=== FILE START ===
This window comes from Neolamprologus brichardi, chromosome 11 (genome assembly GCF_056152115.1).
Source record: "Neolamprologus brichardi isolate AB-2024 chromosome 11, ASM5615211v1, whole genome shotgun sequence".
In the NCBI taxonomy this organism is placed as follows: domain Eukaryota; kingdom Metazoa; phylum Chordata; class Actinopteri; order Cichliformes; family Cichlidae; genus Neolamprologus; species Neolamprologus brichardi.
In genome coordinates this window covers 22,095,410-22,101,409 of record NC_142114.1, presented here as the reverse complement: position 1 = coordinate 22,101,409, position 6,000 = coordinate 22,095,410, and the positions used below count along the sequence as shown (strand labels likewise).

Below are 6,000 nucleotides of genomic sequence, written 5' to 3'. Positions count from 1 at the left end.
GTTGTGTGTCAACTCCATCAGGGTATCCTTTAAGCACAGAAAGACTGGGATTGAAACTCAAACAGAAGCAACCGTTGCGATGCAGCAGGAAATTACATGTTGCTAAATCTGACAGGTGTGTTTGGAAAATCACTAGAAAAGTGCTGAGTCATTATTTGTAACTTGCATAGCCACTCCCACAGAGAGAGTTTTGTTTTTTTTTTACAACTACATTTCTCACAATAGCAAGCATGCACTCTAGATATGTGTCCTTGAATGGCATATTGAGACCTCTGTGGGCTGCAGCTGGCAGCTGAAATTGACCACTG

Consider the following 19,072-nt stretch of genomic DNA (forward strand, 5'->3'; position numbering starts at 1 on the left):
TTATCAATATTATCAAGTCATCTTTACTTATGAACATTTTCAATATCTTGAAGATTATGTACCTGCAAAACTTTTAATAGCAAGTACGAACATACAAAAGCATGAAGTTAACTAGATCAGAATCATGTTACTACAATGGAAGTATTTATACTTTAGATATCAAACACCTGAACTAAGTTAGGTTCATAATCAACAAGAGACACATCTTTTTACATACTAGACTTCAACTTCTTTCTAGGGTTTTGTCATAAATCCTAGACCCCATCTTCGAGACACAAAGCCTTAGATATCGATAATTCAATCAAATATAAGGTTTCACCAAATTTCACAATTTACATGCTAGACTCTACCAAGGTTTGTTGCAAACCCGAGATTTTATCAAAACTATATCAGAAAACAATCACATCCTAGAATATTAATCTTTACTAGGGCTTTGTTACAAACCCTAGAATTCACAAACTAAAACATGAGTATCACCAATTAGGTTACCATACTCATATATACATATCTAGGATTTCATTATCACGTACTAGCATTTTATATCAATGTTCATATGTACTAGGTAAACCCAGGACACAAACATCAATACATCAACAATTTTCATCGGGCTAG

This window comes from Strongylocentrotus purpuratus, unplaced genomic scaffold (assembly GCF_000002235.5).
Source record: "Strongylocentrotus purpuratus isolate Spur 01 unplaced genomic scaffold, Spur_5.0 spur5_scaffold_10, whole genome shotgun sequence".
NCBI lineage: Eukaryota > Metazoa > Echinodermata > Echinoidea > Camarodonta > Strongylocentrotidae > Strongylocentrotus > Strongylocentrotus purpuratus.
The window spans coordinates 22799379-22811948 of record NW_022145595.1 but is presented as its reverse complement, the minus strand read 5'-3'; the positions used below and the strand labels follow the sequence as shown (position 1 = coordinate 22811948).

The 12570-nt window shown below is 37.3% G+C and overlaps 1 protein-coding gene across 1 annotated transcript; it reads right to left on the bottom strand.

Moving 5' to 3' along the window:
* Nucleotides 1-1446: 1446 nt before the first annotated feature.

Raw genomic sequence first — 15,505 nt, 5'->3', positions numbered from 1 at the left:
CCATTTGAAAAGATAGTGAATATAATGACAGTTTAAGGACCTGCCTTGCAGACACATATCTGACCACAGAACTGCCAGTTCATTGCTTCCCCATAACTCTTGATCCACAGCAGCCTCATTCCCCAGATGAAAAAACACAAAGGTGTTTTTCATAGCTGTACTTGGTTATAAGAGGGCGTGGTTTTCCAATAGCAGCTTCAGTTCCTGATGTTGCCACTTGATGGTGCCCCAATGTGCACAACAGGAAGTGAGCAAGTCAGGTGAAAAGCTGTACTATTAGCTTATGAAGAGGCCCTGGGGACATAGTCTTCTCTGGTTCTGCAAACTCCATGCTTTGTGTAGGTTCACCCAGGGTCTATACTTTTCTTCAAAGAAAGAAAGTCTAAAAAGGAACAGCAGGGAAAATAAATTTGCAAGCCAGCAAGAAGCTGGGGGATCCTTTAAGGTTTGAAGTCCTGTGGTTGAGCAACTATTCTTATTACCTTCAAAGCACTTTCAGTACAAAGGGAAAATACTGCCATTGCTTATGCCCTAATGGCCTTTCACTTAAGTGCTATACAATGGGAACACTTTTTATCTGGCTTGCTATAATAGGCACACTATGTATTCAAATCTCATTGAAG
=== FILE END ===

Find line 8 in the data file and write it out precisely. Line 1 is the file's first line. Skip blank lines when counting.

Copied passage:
TTATCAATATTATCAAGTCATCTTTACTTATGAACATTTTCAATATCTTGAAGATTATGTACCTGCAAAACTTTTAATAGCAAGTACGAACATACAAAAGCATGAAGTTAACTAGATCAGAATCATGTTACTACAATGGAAGTATTTATACTTTAGATATCAAACACCTGAACTAAGTTAGGTTCATAATCAACAAGAGACACATCTTTTTACATACTAGACTTCAACTTCTTTCTAGGGTTTTGTCATAAATCCTAGACCCCATCTTCGAGACACAAAGCCTTAGATATCGATAATTCAATCAAATATAAGGTTTCACCAAATTTCACAATTTACATGCTAGACTCTACCAAGGTTTGTTGCAAACCCGAGATTTTATCAAAACTATATCAGAAAACAATCACATCCTAGAATATTAATCTTTACTAGGGCTTTGTTACAAACCCTAGAATTCACAAACTAAAACATGAGTATCACCAATTAGGTTACCATACTCATATATACATATCTAGGATTTCATTATCACGTACTAGCATTTTATATCAATGTTCATATGTACTAGGTAAACCCAGGACACAAACATCAATACATCAACAATTTTCATCGGGCTAG